HSS Cavanaugh I

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HSS Cavanaugh I
2012-10-18 17:08:39
HSS Cavanaugh

HSS Cavanaugh I
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  1. disciplines on the sports therapy team
    PTs, athletic trainers, PAs, massage therapist, orthopedic surgeons, MDs, exercise physiologists, chiropractors
  2. Cavanaugh's 3 rules of rehab
    • #1 create a safe env: have a sound understanding of bsic sciences, be aware of physiological heating restraints, etc
    • #2 don't hurt the pt: unless it's really necessary for ROM, don't push pt into pain, and instruct the pt to not put self in pain at home
    • #3 be aggressive w/o breaking rules 1 and 2
  3. functional progression
    ordered sequence of activities enabling the acquisition or reacquisition of skills required for the safe, effective performance of athletic endeavors
  4. SAID
    specific adaptations to imposed demands = specificity / replicate in therapy what the pt will be facing in sport or life
  5. "every step is therapy" - Cavanaugh's intent
    use walking as learning and healing, so don't rush to get pt off crutches. Getting off them too early may hurt the wound. Staying on them a little longer can help pt learn better and more safely to walk. (too many MDs will say a pt can get rid of crutche w/o first watching the pt walk)
  6. "throw out the cookbook" - what Cavanaugh means
    Don't follow a protocol. Look at guidelines, yes, but then make each treatment personalize to the pt' strength, ROM, prior level of activity, specifics of the surgery, etc.
  7. "treatment base on evaluation"
    "keep modalities in their place"
    • don't just treat based on the name of the surgery and the number of days post-op
    • don't over-rely on modalities like e-stim
  8. main mechanism of muscle strain injury
  9. which muscles are most prone to strains?
    2-joint muscles when they're elongated during a quick, powerful stretch
  10. injury grading
    • I, II, III - III is the worst. w II and III you'll feel a  palpable divot at site of injury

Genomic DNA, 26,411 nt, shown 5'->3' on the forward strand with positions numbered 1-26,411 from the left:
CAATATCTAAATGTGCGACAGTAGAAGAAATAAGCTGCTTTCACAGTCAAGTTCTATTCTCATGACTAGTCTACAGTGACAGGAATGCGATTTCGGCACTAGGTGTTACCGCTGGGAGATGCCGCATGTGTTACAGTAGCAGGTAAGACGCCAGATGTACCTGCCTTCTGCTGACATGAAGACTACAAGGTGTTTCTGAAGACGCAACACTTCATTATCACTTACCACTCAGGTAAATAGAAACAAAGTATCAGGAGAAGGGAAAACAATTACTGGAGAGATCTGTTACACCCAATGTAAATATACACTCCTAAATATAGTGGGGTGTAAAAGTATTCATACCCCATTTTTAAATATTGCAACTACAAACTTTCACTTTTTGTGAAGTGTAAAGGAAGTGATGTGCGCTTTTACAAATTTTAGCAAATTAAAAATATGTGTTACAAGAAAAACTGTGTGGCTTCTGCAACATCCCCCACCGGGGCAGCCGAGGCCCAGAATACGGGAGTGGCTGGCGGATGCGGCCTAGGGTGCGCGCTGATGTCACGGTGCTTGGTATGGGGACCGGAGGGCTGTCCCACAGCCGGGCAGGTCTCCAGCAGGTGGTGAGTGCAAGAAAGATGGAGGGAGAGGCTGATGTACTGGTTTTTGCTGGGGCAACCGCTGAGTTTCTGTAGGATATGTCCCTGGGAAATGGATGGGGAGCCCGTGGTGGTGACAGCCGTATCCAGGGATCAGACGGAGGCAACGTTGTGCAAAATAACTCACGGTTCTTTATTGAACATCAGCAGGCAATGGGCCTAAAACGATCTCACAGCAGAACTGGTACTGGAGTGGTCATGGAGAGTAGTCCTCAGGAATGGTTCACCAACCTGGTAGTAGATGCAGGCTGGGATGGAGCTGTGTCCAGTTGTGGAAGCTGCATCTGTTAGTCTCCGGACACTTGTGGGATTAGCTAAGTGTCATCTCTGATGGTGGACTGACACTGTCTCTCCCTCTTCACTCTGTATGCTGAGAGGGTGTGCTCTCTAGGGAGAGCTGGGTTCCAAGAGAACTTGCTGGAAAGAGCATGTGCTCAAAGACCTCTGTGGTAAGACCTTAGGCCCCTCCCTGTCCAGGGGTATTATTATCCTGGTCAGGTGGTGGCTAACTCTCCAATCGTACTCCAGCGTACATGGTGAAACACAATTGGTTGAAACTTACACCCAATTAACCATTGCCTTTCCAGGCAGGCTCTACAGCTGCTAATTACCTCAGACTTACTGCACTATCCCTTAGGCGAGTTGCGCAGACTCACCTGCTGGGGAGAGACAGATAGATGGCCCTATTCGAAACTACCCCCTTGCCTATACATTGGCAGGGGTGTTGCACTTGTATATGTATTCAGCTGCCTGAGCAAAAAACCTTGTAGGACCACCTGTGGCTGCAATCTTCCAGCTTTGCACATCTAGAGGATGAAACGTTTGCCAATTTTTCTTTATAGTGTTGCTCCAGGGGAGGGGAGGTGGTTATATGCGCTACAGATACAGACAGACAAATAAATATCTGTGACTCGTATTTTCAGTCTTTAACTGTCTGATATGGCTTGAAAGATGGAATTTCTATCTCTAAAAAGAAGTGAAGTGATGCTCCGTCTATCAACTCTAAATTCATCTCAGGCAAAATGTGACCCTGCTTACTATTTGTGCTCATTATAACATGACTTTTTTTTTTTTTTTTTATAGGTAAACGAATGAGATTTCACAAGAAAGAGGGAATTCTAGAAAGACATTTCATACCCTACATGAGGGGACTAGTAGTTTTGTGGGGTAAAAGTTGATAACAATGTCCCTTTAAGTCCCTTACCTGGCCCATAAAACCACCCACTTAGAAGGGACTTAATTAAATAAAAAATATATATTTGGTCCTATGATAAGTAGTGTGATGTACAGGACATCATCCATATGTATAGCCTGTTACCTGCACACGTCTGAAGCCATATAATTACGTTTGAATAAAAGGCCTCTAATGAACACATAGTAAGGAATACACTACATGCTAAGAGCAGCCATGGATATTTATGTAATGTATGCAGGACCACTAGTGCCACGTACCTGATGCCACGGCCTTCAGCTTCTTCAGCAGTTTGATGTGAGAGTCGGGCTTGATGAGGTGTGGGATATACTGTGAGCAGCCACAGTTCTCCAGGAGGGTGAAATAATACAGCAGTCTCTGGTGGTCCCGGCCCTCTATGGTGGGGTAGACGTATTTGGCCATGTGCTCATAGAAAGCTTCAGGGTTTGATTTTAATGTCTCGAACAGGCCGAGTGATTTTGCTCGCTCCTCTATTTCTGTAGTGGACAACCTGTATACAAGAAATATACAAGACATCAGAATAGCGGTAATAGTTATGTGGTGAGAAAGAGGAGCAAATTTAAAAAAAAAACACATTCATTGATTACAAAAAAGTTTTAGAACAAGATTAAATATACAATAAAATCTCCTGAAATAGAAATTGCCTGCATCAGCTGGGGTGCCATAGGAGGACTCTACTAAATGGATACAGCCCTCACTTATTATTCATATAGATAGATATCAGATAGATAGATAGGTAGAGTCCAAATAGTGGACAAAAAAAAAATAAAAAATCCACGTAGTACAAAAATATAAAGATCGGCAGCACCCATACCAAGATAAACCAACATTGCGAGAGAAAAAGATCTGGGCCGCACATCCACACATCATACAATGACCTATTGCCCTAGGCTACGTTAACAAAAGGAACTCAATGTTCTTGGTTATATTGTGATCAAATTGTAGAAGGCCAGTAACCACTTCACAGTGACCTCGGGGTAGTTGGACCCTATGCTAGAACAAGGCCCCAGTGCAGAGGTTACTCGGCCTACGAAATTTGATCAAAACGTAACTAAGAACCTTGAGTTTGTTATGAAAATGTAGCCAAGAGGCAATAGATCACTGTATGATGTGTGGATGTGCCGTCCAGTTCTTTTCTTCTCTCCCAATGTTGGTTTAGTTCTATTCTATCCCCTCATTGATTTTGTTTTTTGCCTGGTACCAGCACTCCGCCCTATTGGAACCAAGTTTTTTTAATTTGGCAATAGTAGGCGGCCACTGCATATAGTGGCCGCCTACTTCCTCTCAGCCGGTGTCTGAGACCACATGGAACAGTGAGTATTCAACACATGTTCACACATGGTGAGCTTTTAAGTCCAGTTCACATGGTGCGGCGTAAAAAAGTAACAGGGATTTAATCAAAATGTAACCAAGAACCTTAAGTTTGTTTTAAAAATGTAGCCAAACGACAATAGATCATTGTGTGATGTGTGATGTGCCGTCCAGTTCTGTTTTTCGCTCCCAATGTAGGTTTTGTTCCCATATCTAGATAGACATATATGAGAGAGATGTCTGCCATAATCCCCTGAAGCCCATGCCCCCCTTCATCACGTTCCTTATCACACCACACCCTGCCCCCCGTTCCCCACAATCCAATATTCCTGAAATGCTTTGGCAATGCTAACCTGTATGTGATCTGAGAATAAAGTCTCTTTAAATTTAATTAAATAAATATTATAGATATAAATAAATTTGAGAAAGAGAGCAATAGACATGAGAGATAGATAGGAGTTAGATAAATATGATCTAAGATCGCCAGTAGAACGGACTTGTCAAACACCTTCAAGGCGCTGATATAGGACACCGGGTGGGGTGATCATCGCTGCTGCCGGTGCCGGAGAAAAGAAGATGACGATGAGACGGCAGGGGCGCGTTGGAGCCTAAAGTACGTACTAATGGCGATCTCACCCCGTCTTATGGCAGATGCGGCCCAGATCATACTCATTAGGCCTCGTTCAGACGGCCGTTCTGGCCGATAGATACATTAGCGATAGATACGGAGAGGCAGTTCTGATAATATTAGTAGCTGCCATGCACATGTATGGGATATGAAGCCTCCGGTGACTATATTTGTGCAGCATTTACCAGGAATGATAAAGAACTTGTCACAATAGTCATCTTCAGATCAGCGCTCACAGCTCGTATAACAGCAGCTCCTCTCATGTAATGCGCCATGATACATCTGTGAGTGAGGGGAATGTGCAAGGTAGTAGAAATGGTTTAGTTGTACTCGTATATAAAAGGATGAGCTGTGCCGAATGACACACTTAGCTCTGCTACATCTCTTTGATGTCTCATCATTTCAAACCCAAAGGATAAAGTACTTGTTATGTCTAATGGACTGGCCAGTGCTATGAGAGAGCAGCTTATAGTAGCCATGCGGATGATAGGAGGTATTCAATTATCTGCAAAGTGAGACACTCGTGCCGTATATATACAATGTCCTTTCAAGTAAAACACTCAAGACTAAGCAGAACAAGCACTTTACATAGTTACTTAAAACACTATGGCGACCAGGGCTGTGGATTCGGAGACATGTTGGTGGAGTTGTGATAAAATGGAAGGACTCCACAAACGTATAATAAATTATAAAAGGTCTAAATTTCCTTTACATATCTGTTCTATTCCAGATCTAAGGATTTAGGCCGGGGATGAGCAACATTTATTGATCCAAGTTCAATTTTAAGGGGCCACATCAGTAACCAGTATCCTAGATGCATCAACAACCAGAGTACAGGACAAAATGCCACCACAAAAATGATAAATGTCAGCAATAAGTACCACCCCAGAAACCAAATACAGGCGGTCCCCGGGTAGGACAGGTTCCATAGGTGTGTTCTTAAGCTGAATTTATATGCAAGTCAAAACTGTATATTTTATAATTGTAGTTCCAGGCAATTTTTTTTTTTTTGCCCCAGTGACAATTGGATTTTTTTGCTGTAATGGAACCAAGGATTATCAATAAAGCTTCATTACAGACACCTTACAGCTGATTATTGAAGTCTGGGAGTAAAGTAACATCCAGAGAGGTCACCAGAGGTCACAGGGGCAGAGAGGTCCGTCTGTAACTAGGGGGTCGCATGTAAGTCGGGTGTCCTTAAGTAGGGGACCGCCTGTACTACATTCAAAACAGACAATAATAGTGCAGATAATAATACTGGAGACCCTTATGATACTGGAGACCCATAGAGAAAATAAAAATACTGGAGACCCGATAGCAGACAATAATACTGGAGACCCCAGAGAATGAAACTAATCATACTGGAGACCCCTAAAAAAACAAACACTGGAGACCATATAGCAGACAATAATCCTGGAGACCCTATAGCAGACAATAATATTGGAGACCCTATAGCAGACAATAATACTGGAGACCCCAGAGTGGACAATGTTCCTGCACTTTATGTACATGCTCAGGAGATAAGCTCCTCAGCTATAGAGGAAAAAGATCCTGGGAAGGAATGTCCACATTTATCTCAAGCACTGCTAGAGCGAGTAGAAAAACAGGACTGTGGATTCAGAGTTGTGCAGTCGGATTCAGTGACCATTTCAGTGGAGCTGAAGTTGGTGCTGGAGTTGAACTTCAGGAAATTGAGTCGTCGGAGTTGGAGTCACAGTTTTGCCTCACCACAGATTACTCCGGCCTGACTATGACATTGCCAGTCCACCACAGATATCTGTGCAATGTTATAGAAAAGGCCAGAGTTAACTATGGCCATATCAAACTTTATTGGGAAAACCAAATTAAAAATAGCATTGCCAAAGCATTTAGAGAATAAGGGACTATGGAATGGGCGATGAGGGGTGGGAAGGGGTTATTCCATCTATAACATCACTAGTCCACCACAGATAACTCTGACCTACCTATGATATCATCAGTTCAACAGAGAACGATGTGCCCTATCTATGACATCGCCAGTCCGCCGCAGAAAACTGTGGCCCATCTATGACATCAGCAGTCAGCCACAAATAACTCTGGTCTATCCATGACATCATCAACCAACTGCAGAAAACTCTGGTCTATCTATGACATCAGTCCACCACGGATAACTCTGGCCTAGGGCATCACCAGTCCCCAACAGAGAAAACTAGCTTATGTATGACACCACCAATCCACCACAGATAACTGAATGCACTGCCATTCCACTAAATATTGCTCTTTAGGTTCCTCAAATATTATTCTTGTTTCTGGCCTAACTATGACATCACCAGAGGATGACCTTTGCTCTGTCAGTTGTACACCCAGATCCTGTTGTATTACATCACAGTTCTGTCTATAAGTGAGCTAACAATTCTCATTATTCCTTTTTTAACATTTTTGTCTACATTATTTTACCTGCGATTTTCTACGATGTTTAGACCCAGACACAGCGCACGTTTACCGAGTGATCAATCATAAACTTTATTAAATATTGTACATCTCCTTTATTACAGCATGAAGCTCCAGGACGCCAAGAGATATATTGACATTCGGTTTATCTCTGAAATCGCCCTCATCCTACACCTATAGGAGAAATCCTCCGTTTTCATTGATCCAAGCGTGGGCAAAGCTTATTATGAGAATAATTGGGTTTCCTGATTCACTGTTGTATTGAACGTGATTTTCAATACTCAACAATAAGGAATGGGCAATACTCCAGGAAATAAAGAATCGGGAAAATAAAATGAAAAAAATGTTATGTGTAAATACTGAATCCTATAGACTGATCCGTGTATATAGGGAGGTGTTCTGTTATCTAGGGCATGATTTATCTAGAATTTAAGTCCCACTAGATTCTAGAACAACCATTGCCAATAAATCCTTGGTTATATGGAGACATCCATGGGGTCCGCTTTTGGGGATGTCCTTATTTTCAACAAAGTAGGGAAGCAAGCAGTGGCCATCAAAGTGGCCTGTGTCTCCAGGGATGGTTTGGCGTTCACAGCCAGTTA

• tx is based on grade
  11. RICE, and an extra bit on I
    rest, ice, compression, elevation

    ice can help keep local cells from dying hypoxic deaths

    also, work on protection - unload pt, get her on crutches, put a heel lift in both shoes to get her in flexion, etc - whatever will help take pt out of pain
  12. a reason strengthening, not just basic healing, is so important
    The injury prob happened bc muscle wasn't strong enough to meet the demands placed on it. Got to strengthen it after injury to meet sport's needs
  13. 5 general principles/steps for treating athletes
    • RICE
    • protection
    • AROM
    • flexibility
    • strengthening
  14. thigh contusion - etiology, immediate tx, protective tx when pt returns to play
    • direct blow to thigh
    • ice in flexion, w ice held to flexed knee by an ace bandage wrapping around the knee and calf, holding calf in tight
    • the flexion, bandage, and ice all provide pressure which limits hematoma and limits ROM loss
    • later, put a protective pad on pt's thigh to distribute force of any new blow
  15. myositis ossificans
    old blood from a thigh contusion gets stagnated under a new wound, and the old blood starts turning to heterotopic bone --> permanently reduced ROM --> reduced running speed
  16. heterotopic ossification
    process by which bone tissue forms outside of the skeleton
  17. 4 overuse injuries
    • patella tendonitis
    • ITB synderome
    • PFPS - patellofemoral pain syndrome
    • plantar fascitis
  18. 7 elements of tx
    • eval - determine cause